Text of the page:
Strauss-Kahn court date postponed to August 1

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The next court hearing for former IMF chief Dominique Strauss-Kahn has been delayed until August 1 to allow both sides to continue their investigations, documents showed Monday.

"The people and the defense on the above matter jointly request an administrative adjournment on consent of both parties in lieu of a court appearance on July 18, 2011," they said in a joint letter to the judge.

"Both parties request that the case be adjourned to August 1, 2011. The purpose of this adjournment is to facilitate both parties' continued investigation in this matter."

Strauss-Kahn, 62, had been due to appear before judge Michael Obus on July 18 on seven charges of trying to rape a hotel maid in May, but the case suffered a major setback when prosecutors said the woman had lied in sworn testimony.

Prosecutors also said the Guinean-born woman had given false information on tax and asylum application forms, including about an alleged gang rape in Guinea, which also questioned her credibility.

The former IMF chief, who resigned his post with the International Monetary Fund in order to fight the charges against him, has denied sexual assault and attempted rape of the 32-year-old maid in his luxury Manhattan hotel suite.

He was released under oath in a surprise move over a week ago after spending several days in jail and then weeks under house arrest, as the prosecution case appeared to unravel.

His defense team Monday renewed a call for the charges to be dismissed against the veteran French politician, once seen as a contender to be the next president of France.

"We hope that during this time the district attorney will make the necessary decision to dismiss the case against Mr. Strauss-Kahn," lawyers William Taylor and Benjamin Brafman said in a statement.

The prosecution declined to speculate on the next steps in the case.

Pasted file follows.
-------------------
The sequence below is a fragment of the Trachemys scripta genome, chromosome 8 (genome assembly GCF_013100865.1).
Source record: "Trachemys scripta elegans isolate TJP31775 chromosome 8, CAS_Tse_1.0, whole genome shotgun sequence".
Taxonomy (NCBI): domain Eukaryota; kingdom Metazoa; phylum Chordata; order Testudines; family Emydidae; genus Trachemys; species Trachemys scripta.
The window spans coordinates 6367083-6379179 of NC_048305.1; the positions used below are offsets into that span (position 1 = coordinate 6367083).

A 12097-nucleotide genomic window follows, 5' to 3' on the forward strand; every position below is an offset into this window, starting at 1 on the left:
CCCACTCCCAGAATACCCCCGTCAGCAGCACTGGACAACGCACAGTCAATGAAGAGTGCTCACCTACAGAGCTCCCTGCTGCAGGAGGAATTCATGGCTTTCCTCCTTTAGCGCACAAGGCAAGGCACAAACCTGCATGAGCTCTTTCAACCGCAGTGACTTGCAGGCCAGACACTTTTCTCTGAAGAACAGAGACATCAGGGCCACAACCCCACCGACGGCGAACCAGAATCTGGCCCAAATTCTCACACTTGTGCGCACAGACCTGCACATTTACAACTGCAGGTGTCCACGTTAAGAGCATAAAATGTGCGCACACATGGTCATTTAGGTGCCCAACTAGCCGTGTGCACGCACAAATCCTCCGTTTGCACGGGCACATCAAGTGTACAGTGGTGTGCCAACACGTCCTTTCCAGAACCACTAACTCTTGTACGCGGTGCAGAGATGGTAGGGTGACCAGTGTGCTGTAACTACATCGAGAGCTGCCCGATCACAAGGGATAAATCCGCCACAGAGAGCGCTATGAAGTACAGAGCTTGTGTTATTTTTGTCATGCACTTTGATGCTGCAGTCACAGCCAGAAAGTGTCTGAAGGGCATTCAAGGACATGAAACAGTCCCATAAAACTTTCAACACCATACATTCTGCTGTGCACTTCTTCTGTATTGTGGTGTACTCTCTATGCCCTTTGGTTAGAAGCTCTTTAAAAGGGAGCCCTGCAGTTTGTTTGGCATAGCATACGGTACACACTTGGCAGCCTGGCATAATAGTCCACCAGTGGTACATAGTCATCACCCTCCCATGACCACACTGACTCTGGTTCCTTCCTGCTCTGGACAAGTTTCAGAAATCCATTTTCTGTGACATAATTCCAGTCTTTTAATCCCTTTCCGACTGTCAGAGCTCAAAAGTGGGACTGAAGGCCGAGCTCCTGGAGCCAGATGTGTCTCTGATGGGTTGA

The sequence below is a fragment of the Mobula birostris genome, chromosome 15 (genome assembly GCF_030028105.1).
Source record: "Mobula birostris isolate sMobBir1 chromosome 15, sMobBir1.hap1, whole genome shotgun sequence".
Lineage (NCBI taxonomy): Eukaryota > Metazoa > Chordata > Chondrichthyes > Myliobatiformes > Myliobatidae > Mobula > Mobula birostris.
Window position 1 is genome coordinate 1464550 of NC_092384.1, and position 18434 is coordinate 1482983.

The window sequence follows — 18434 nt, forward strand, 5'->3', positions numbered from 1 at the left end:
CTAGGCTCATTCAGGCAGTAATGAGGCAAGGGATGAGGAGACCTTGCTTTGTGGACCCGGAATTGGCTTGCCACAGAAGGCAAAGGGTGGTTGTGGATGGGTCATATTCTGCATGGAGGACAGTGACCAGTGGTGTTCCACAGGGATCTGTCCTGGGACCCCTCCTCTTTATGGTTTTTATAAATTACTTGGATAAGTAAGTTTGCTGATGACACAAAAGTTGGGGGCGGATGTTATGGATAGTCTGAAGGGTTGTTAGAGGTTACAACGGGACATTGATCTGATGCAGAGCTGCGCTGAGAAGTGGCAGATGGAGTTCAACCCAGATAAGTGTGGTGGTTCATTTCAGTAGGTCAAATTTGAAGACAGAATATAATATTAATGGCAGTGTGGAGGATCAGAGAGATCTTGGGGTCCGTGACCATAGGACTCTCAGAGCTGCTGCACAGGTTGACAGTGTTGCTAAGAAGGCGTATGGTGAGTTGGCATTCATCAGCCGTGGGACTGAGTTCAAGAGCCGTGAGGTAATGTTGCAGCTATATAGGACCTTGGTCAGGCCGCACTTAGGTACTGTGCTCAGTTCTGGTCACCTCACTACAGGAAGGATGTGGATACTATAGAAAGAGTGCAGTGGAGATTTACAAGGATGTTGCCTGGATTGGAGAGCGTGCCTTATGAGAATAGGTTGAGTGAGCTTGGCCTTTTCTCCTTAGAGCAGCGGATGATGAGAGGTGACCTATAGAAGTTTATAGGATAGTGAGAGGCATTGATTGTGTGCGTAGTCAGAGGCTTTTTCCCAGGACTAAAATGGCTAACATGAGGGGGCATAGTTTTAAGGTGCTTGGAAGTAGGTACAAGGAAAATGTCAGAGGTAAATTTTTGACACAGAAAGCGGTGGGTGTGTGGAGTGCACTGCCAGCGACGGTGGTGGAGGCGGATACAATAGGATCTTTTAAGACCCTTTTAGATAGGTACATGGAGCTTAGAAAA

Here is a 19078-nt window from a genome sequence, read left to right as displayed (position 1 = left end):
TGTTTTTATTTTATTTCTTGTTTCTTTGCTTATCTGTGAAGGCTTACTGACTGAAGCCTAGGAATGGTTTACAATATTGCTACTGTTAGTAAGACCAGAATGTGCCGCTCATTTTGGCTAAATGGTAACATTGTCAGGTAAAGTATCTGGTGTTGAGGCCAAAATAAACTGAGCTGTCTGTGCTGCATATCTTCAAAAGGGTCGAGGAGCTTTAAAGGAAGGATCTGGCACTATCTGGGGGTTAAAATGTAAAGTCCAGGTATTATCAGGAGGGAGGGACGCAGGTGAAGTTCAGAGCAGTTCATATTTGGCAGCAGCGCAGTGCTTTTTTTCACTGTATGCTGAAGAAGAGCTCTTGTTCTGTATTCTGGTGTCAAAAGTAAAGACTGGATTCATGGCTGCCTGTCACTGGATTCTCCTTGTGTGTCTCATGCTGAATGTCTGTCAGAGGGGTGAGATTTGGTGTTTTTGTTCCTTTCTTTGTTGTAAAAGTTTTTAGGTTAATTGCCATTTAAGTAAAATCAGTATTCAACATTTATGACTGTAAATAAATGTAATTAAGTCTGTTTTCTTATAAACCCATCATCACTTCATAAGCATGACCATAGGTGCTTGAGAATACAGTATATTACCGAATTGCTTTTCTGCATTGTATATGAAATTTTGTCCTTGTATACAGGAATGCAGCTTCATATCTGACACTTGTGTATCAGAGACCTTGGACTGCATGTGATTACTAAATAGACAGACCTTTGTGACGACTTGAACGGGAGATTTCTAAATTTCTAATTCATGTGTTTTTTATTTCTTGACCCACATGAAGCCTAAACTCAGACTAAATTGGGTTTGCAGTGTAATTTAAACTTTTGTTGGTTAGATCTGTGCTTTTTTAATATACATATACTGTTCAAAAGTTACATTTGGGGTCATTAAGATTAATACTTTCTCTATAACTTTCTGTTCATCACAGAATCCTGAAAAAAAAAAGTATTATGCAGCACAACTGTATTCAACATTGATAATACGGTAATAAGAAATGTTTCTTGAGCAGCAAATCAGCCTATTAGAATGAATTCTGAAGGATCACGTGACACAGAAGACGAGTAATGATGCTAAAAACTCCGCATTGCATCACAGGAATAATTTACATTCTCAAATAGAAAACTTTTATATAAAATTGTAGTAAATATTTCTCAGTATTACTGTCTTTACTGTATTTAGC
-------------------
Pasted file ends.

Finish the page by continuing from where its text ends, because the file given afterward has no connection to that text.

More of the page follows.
"The investigation into this case is continuing. No decisions have been made," a spokeswoman for Manhattan District Attorney Cyrus Vance said.

Prosecutors are also under pressure from a coalition of women's rights groups and community leaders to continue the case against Strauss-Kahn which arises out of the allegations by the woman of Guinean origin.

"We ask Vance to let the victim have her day in court," New York Democratic Senator Bill Perkins at a news conference in Harlem on Sunday.

And the woman's lawyer Kenneth Thompson has unleashed a furious assault against the prosecutors, saying he believed the district attorney's office was "laying the foundation to dismiss this case."

"Our concern is that Manhattan District Attorney Cyrus Vance is too afraid to try this case. We believe that he's afraid that he's going to lose this high-profile case," Thompson said earlier this month.

Thompson has written to Vance asking that his office appoint a special prosecutor, citing both a "potential conflict of interest" and the fact that one prosecutor had "screamed at and disrespected the victim."

Earlier Monday French police questioned a French writer over her claim that Strauss-Kahn tried to rape her in 2003, in a case that could wreck his hopes of a political return.

Judicial officials said detectives from the Paris violent crimes squad interviewed Tristane Banon, 32, who in 2007 publicly accused Strauss-Kahn of trying to force himself on her "like a rutting chimpanzee".

Paris police have been asked by investigating magistrates to look into her formal complaint lodged last week against the ex-head of the International Monetary Fund.

French prosecutors will then decide whether or not to charge him.

© 2011 AFP

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